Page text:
Namibia is one of the world’s largest producers of gem quality diamonds, with about 98% of diamonds produced being gem quality. Namibia produced a total of 1.4 Mct in 2003. In 2003 it was estimated that onshore operations account for about 55% of production and offshore operations for 45% operations.
It is estimated that over 100 Mct have been produced since mining began in 1908. Diamonds are mined along ancient river terraces along the banks of the Orange River, palaeo beach deposits along the south western and western coast of Namibia, as well as from marine deposits situated offshore. Namibia has the richest marine diamond deposits in the world, with an estimated reserve of over 1.5 billion carats. All of these deposits are secondary, with the diamonds originally being sourced from kimberlites in South Africa and transported via the Orange river and deposited at the mouth of the Orange River as well as along the coastlines of Namibia and neighboring South Africa. The considerable potential of these marine deposits has resulted in rapid advances in marine diamond extraction technology to the stage where marine diamonds represent about 56% of Namibia’s total diamond production. This figure is set to grow, as onshore reserves are gradually depleted.
Namdeb is Namibia’s largest diamond producer. Namdeb is an equal partnership with De Beers and the Namibian Government and is responsible for onshore mining operations as well as marine operations. Other major producers include Namco (which went bankrupt), Afri-Can Marine Diamonds, which is attempting to eveluiate and mine submarine river channels near Luderitz and Diamond Fields International.
Namdeb conducts opencast diamond mining operations over nearly 130 kilometres of the coastal strip northwards of the Orange River. De Beers Marine carries out deep-water mining on a contract basis for Namdeb. Alluvial diamond mining also occurs along the western coast and northbank of the Orange River.
Although most of Namdeb’s production is produced from onshore operations, this trend is to change with more emphasis being placed on marine diamond mining. De Beers Marine now operates six mining and survey vessels and produced 513,053 ct, mining some 2.5 km2, during 2002. Near shore and shallow marine operations suffered due to poor weather conditions. Namdeb’s resource estimates are not available, but are estimated at a minimum of ten years at current production rates.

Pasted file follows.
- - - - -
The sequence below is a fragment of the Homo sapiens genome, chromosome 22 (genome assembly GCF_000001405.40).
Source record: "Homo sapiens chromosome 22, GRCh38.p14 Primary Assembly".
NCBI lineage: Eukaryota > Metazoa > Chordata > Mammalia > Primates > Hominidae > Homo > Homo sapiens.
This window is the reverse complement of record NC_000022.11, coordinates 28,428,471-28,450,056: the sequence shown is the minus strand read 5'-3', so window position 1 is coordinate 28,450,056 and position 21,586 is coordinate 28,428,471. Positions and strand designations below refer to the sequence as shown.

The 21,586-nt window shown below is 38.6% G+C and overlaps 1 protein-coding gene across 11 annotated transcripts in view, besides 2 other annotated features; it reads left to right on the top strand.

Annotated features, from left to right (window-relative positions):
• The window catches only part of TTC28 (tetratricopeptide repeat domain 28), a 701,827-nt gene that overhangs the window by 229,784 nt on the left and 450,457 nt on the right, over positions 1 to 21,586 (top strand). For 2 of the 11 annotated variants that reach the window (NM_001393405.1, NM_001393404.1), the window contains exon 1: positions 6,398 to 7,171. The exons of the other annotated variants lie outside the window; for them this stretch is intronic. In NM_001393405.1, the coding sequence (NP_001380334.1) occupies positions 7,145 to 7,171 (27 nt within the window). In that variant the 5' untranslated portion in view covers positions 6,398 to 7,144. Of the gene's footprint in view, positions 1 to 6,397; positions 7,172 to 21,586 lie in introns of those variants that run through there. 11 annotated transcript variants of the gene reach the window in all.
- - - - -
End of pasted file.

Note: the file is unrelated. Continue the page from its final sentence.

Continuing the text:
A US$27 million project to convert the !Gariep to a drill-mining vessel at a UK shipyard on Tyneside was approved in August 2002; it will provide a 3 Mct production capacity during the vessel’s estimated 20-year operational life. Conversion was on schedule for completion by end-June 2003, some five months ahead of schedule and within budget, with the official handover to Namdeb due at the start of November 2003.
The ongoing dispute over the official border between South Africa and Namibia has resulted in several potential mining projects being placed on hold. The South African Government recognises the north bank of the Orange River to be the official border, whilst Namibian counterparts claim that the border should be located along the middle of the river channel. Naturally, these rulings will impact significantly on mining as well as agricultural industries. Plans to begin production from alluvial terraces on the northern banks of the Orange River by Namdeb have been put on hold pending a resolution on the border dispute. Namdeb plans to bring the Obib and Sendelingsdrift mines in 2004 and 2009, respectively.
Namco holds exclusive prospecting rights over five marine concessions totaling 5600 km 2 off the west coasts of Namibia (at Luderitz and Hottentots Bay) and South Africa. Namco have begun equipping the second of their mining vessels after a successful start to marine mining operations in 1998 and 1999. Production rose sharply from 100 000 carats in 1998 to over 250 000 carats for 1999. Following setbacks to Namco’s new mining tool, production in 2000 slumped to 221 000 carats. At the end of 2002 Namco suspended mining activities due to financial insolvency, and the subsequent placing of its operational subsidiaries into provisional liquidation.
The new mining vessel will increase production to over 300 000 carats per year, making Namco the world’s second largest marine diamond miner, as well as Africa’s second largest producer. However, ongoing teething problems with the new seabed crawler resulted in the unit being damaged – and as a result, Namco has had to arrange financing in order to avoid liquidation. This was achieved through the sale of the ODM vessel Ivan Prinsep to the DFI/Transhex joint venture for $4.4 million. The Leviev Group has also purchased an effective 31% of Namco, raising an additional $15 million. Whilst its seabed crawler is being fixed, the company’s other mining vessel mv Ya Toivo has resumed mining operations.